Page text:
CQ family's experience shows widespread impact of cancer
WHEN someone is diagnosed with cancer, the shock, stress, and heartache create waves through an entire family.
It's something the Grange family from Dululu are still coming to terms with, even though nine-year-old Madelyne Grange has now finished her cancer treatment.
Madelyne was only 17-months-old when her mum Janelle felt a solid lump on her daughter's right hip as she changed her nappy.
The toddler had been in pain in the nights leading up to the shocking discovery, but doctors hadn't been able to find a cause.
It was October 2011 when doctors gave the heartbreaking diagnosis: Madelyne had multiple cancerous tumours on her kidneys.
She started chemotherapy that week.
Madelyne was the second youngest of six children. Her younger sister Olivia, now seven, was just two-months-old at the time.
Janelle stayed with Madelyne in Brisbane, while her husband Matt struggled to keep the family's small trucking business going.
He would work and spend time with his daughters at home, then drive to Brisbane to support his wife and Madelyne.
"It was an impossibly exhausting, emotional, financial and highly stressful period that almost brought us to breaking point," Matt said.
"We literally had to start all over again when Maddy got back home and we're still playing catch up."
Janelle's mum Judy dropped everything and left her husband in Emu Park to stay at the Grange's Dululu home, organising meals, night feeds and school runs.
Last year, Madelyne finished her last treatment for Bilateral Wilms Tumours.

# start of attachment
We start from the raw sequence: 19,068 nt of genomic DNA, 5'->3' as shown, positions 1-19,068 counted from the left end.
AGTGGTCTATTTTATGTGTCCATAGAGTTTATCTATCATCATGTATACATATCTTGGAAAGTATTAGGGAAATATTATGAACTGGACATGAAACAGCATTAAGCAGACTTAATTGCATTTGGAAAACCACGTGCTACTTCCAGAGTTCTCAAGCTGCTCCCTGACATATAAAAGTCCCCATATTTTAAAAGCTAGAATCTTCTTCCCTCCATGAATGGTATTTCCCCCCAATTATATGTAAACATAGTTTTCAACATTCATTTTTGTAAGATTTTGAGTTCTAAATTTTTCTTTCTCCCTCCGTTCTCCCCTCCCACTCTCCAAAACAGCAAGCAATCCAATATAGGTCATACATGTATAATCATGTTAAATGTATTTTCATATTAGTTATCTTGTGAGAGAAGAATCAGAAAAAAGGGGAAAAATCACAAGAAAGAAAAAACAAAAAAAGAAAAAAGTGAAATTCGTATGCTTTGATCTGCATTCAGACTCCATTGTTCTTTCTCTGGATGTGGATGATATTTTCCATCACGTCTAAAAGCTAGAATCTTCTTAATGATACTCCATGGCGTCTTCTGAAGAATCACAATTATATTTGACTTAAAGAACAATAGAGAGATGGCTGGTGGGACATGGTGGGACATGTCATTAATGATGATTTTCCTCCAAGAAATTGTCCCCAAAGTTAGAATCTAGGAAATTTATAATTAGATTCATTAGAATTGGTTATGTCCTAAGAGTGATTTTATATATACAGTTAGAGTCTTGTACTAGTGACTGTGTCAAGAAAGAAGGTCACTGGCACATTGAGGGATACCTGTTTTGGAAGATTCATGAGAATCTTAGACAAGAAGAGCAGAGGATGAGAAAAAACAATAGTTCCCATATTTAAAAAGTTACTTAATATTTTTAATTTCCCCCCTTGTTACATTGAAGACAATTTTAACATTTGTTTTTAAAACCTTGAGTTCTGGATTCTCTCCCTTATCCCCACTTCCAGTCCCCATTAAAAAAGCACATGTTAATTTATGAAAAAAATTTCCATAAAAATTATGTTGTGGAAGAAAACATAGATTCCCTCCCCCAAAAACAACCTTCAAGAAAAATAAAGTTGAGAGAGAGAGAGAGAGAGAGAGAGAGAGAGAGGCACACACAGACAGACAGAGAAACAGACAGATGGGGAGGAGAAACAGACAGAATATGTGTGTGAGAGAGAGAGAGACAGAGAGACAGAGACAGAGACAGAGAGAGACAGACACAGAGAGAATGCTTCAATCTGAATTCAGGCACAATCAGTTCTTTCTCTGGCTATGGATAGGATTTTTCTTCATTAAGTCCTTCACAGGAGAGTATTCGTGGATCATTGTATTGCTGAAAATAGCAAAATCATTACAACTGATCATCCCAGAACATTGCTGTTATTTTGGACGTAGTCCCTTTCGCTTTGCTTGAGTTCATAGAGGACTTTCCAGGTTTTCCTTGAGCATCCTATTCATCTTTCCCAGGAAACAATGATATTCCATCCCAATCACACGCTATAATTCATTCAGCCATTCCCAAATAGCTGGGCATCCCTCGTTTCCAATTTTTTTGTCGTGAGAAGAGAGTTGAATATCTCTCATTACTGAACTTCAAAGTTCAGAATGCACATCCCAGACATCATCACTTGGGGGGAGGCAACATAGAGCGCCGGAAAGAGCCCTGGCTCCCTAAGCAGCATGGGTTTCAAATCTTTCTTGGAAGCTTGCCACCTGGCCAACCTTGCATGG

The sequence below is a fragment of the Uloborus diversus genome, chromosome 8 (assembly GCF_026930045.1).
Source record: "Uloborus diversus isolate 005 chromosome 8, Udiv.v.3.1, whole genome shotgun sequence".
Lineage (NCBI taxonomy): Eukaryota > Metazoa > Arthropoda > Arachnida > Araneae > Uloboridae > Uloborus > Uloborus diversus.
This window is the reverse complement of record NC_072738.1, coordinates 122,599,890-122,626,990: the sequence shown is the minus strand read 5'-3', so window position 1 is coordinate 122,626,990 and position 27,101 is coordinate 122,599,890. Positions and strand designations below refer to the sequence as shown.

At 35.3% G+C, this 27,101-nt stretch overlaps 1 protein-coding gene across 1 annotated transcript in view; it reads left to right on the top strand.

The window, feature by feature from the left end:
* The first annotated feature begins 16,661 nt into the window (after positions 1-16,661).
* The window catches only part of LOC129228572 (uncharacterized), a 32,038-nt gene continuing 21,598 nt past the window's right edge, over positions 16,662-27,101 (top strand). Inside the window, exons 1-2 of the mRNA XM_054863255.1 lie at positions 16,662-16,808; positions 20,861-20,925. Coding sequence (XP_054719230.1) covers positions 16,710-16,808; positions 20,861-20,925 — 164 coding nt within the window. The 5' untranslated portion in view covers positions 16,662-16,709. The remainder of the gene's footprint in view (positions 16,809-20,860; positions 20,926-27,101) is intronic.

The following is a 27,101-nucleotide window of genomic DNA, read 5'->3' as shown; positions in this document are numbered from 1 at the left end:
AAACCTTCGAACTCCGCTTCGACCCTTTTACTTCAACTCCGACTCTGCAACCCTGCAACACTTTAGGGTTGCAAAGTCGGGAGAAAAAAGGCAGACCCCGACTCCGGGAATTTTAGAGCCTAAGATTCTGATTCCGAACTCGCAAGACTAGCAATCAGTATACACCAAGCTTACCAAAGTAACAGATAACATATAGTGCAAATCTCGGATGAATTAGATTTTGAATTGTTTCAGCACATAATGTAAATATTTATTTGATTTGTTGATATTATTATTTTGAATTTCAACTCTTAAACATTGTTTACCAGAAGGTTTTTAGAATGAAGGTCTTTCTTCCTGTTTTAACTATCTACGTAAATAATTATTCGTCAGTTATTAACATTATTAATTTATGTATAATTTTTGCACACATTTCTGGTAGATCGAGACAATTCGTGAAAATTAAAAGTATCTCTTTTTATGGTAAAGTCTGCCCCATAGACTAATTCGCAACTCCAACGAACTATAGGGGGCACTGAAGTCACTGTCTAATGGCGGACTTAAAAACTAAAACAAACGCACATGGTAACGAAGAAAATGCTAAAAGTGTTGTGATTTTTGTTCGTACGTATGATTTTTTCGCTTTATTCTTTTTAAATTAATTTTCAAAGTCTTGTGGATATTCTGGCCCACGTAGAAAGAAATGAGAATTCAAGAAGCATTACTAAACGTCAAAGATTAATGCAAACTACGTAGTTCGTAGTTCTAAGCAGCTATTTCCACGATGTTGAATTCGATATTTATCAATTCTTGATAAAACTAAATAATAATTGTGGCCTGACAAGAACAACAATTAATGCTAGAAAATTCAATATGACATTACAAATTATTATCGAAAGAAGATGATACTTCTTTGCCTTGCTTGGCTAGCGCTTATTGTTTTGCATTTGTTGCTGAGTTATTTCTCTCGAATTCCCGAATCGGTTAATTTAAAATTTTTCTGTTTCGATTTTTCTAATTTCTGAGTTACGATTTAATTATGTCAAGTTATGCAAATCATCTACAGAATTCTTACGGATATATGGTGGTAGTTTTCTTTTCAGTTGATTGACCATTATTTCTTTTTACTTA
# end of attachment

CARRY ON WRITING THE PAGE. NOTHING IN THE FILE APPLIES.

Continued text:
She's had three-quarters of one of her kidneys removed, gone through five chemotherapy cycles, had 12 days of radiation, and survived 41 anaesthetics.
In 2015, Madelyne was the face of Rockhampton's Relay for Life. This year, the Grange family will be honoured with the same title in recognition of the wide-reaching effects a cancer diagnosis has.
Chair of 2019 Relay Talitha Dodson said the family was able to access free accommodation in Brisbane while Madelyne went through treatment.
It's centres like this which benefit from Queensland Cancer Council's fundraising.
"We hope the Grange family story will open the public's eyes and help them understand that while research and patient support is a vital reason to donate funds to Relay, support for the peripheral fall out that sits heavily on the shoulders of our carers is an equally powerful reason," she said.
"It's why we celebrate both Survivors and Carers each year at the 2pm opening ceremony. We welcome members of the public to it and to the very moving candle-lighting ceremony at 7pm."